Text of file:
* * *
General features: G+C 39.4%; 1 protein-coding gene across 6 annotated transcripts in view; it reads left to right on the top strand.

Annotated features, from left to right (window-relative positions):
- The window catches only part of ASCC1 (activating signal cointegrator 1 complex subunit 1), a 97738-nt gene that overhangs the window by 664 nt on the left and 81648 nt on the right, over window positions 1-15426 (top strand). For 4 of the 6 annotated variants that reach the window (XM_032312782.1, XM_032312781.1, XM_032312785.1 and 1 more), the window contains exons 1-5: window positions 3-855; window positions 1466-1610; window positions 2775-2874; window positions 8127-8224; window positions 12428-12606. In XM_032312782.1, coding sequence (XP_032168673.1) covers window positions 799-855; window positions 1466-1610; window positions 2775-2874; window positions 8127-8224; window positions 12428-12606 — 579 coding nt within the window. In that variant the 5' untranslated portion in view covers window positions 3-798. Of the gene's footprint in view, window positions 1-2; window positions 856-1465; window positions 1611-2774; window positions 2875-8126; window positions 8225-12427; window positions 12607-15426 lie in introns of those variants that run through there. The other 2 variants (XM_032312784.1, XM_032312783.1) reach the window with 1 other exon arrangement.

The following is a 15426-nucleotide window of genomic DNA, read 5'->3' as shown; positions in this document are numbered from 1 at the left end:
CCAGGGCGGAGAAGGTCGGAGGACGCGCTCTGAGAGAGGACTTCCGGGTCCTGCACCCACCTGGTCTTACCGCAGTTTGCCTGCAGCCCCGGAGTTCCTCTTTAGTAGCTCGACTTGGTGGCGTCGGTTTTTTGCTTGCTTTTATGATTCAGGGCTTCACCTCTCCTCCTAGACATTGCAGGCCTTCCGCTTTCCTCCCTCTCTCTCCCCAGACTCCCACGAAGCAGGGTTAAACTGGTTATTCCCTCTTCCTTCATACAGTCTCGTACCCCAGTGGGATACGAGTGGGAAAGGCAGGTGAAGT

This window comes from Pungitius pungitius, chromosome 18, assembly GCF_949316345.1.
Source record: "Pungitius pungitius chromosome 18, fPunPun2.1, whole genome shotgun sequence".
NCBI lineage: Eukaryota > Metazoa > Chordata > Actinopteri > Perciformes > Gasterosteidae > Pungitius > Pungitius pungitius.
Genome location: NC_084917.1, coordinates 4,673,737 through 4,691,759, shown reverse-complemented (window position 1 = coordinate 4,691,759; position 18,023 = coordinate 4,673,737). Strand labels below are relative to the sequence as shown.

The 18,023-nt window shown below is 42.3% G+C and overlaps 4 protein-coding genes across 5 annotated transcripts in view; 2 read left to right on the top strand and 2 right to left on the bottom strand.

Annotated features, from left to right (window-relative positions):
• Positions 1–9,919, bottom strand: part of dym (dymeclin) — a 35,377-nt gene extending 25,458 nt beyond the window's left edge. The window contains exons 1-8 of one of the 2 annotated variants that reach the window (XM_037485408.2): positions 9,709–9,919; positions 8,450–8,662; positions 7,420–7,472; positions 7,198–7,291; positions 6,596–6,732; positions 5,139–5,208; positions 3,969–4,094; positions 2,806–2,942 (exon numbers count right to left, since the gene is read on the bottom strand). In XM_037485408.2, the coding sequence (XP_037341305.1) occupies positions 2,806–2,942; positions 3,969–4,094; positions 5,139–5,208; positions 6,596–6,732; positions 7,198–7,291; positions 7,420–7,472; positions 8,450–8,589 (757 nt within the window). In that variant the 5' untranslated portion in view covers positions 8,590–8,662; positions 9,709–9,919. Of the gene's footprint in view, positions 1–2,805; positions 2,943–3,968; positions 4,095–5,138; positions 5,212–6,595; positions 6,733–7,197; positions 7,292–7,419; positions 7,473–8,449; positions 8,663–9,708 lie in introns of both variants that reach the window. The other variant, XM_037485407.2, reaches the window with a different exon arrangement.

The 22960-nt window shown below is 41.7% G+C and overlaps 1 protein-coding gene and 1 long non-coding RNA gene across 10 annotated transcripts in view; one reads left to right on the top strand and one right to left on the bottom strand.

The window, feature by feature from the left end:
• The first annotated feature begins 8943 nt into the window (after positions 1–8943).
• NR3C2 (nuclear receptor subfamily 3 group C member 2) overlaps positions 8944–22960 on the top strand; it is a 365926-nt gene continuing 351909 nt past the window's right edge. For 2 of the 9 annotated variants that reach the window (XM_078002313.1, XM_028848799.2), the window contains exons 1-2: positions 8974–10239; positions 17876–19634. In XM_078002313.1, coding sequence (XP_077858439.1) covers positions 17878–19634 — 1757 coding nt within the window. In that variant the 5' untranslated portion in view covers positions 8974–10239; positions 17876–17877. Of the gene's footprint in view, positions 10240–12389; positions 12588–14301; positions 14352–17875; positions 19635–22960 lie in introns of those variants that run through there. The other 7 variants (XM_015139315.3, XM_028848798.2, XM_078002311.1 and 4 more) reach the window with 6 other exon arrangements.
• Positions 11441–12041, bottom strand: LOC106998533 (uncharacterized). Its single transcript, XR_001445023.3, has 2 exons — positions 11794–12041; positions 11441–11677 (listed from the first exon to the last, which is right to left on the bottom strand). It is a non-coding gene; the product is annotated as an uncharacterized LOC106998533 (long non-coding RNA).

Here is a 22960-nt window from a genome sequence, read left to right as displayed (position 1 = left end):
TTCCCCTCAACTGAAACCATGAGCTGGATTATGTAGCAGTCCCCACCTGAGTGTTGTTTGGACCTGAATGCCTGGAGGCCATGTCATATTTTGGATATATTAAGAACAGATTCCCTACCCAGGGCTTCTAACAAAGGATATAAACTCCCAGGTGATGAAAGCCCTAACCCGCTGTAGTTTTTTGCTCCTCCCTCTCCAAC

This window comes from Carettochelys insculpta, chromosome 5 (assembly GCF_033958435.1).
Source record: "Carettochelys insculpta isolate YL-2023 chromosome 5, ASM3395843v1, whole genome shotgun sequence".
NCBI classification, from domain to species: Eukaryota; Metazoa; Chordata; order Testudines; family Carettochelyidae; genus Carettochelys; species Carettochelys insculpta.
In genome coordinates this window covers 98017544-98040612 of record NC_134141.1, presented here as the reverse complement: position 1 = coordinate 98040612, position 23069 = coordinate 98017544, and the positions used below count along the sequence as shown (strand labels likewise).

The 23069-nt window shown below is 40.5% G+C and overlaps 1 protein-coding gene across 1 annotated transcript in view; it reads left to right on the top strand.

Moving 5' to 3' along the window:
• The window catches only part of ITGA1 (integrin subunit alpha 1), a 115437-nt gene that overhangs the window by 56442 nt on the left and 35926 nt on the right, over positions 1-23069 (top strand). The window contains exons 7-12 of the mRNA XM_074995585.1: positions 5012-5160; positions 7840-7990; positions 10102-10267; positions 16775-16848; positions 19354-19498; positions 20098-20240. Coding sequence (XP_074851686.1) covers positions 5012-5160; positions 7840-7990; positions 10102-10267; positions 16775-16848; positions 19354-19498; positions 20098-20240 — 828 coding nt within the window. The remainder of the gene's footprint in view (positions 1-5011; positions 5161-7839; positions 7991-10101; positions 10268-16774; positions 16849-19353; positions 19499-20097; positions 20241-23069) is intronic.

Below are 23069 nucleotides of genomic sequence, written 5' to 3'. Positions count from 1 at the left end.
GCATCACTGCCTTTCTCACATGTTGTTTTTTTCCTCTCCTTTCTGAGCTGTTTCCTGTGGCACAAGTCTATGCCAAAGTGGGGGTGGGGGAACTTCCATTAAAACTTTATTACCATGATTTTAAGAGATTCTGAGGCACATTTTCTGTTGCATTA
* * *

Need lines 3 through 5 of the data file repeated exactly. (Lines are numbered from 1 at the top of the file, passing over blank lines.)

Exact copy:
- The window catches only part of ASCC1 (activating signal cointegrator 1 complex subunit 1), a 97738-nt gene that overhangs the window by 664 nt on the left and 81648 nt on the right, over window positions 1-15426 (top strand). For 4 of the 6 annotated variants that reach the window (XM_032312782.1, XM_032312781.1, XM_032312785.1 and 1 more), the window contains exons 1-5: window positions 3-855; window positions 1466-1610; window positions 2775-2874; window positions 8127-8224; window positions 12428-12606. In XM_032312782.1, coding sequence (XP_032168673.1) covers window positions 799-855; window positions 1466-1610; window positions 2775-2874; window positions 8127-8224; window positions 12428-12606 — 579 coding nt within the window. In that variant the 5' untranslated portion in view covers window positions 3-798. Of the gene's footprint in view, window positions 1-2; window positions 856-1465; window positions 1611-2774; window positions 2875-8126; window positions 8225-12427; window positions 12607-15426 lie in introns of those variants that run through there. The other 2 variants (XM_032312784.1, XM_032312783.1) reach the window with 1 other exon arrangement.

The following is a 15426-nucleotide window of genomic DNA, read 5'->3' as shown; positions in this document are numbered from 1 at the left end:
CCAGGGCGGAGAAGGTCGGAGGACGCGCTCTGAGAGAGGACTTCCGGGTCCTGCACCCACCTGGTCTTACCGCAGTTTGCCTGCAGCCCCGGAGTTCCTCTTTAGTAGCTCGACTTGGTGGCGTCGGTTTTTTGCTTGCTTTTATGATTCAGGGCTTCACCTCTCCTCCTAGACATTGCAGGCCTTCCGCTTTCCTCCCTCTCTCTCCCCAGACTCCCACGAAGCAGGGTTAAACTGGTTATTCCCTCTTCCTTCATACAGTCTCGTACCCCAGTGGGATACGAGTGGGAAAGGCAGGTGAAGT